10 Tips for Driving at Night
October 10, 2016
As we move into the end of the year, the days are becoming shorter, which means, for many motorists, more time spent driving at night. It is estimated that fatalities from automobile accidents are three times greater at night than during the day. Whether you are a seasoned night owl, or an occasional night-time driver, we have a refresher course of sorts for driving at night.
Before Driving at Night
- Check your headlights. Be sure that your headlights are working and that they are positioned correctly. Your lights should not be pointed toward the ground, but straight ahead. In addition, check your headlights for oxidation, which will force your lights to appear dim. You can deoxidize your headlights with specialized cleaning products that should be available at any auto parts store.
- Clean your windshield and mirrors. To avoid streaks that can cause a reflective glare, use newspaper instead of paper or cloth towels. Be sure to clean both the interior and exterior of your windshield.
- Consider installing fog lights. High beams will obstruct your view in the event of fog. Fog lights are designed to project light lower to the ground to aid your vision in the haze. If you do not have fog lights, only use your low beams when in a fog.
- Dim your dash lights. If your dash lights are on the highest setting, you could become distracted by the brightness, or even temporarily blinded when glancing at the dashboard.
- Visit your eye doctor. If you have not been to the optometrist in the past year or so, schedule a checkup. If you require glasses or a different prescription, ask for the anti-glare lenses.
While Driving at Night
- Reduce your speed. Even with high beams working, you will be driving under low visibility that greatly affects your peripheral vision. So while you might be able to see directly ahead of you, you are not able to see, and therefore anticipate, possible cars, objects or animals that might cross your path, giving you less time to react and break to avoid a collision.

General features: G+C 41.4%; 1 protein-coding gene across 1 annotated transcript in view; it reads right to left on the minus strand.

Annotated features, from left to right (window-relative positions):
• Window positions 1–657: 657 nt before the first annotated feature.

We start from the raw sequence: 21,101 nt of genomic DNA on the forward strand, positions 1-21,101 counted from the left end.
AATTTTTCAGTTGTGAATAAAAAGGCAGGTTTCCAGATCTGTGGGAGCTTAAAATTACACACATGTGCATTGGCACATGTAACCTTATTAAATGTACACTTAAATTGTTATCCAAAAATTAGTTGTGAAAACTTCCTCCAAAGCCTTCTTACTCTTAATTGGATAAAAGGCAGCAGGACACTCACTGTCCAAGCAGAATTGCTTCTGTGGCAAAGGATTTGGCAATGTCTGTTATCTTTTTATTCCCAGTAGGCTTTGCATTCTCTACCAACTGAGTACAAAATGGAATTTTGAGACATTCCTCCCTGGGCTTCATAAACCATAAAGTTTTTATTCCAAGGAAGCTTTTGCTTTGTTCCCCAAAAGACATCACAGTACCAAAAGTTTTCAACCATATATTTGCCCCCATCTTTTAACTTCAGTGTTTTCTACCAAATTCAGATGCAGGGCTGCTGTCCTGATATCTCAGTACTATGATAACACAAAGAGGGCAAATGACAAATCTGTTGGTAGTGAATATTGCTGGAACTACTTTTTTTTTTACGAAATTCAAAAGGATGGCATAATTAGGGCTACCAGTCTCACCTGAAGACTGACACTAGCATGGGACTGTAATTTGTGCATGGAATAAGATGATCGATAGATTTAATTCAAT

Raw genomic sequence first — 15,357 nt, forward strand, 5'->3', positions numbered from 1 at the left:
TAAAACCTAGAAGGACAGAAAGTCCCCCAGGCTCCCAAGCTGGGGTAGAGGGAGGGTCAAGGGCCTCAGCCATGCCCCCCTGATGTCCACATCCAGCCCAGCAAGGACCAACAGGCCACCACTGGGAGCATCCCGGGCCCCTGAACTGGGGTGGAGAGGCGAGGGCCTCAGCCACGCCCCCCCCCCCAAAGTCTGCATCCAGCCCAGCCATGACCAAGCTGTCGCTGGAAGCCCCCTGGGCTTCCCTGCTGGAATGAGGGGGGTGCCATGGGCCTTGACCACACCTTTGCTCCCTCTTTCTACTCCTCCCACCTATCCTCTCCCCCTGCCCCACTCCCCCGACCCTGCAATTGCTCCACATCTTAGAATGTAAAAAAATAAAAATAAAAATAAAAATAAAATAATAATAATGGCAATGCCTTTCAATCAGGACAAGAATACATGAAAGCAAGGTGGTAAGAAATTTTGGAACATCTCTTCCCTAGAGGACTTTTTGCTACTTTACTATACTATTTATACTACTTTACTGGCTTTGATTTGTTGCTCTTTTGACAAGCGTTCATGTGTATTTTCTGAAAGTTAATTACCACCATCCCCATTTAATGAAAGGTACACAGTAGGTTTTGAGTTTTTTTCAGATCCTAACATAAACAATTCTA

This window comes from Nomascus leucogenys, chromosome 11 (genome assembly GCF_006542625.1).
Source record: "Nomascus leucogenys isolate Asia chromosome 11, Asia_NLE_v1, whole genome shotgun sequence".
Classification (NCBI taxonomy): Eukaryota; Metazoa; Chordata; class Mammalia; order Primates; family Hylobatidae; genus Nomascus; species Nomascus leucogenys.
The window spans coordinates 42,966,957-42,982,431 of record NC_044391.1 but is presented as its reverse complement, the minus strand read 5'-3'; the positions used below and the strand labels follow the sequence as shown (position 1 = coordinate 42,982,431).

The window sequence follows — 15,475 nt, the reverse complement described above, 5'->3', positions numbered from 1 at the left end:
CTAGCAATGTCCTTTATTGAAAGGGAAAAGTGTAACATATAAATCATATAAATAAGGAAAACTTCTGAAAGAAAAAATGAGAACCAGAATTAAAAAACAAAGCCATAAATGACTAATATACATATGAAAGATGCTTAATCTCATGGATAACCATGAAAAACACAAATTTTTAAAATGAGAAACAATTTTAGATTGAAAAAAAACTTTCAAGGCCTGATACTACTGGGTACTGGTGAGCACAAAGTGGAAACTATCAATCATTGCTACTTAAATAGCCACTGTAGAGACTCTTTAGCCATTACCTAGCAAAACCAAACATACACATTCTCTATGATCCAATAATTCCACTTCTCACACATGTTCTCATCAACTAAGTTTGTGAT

- Scan the road. Do not fixate on one section of the road while driving at night, but scan back and forth. This can help with your peripheral vision, as well as keep you alert.
- When an on-coming car passes you, temporarily focus on the right edge of the road. To avoid being blinded by another car’s lights, divert your gaze to this section of the road until it passes. This will allow you to maintain your position without unintentionally swerving off the road.
- Minimize distractions. As stated before, your reaction time might be delayed due to visibility while driving at night. By minimizing distractions, such as talking, eating or drinking, you can remain alert and focused on the drive ahead.
- Listen to your body. If you are exhausted, you cannot drive completely focused, and even run the risk of falling asleep behind the wheel. The CDC estimates that up to 6,000 fatalities are related to driver fatigue each year. If you find yourself yawning or blinking excessively, or know that you are exhausted, pull over and rest.
We hope that you keep these tips in mind the next time you find yourself driving at night. If you do find yourself involved in an accident, be sure to find representation from an experienced personal injury attorney. Contact KBG for Results You Deserve®.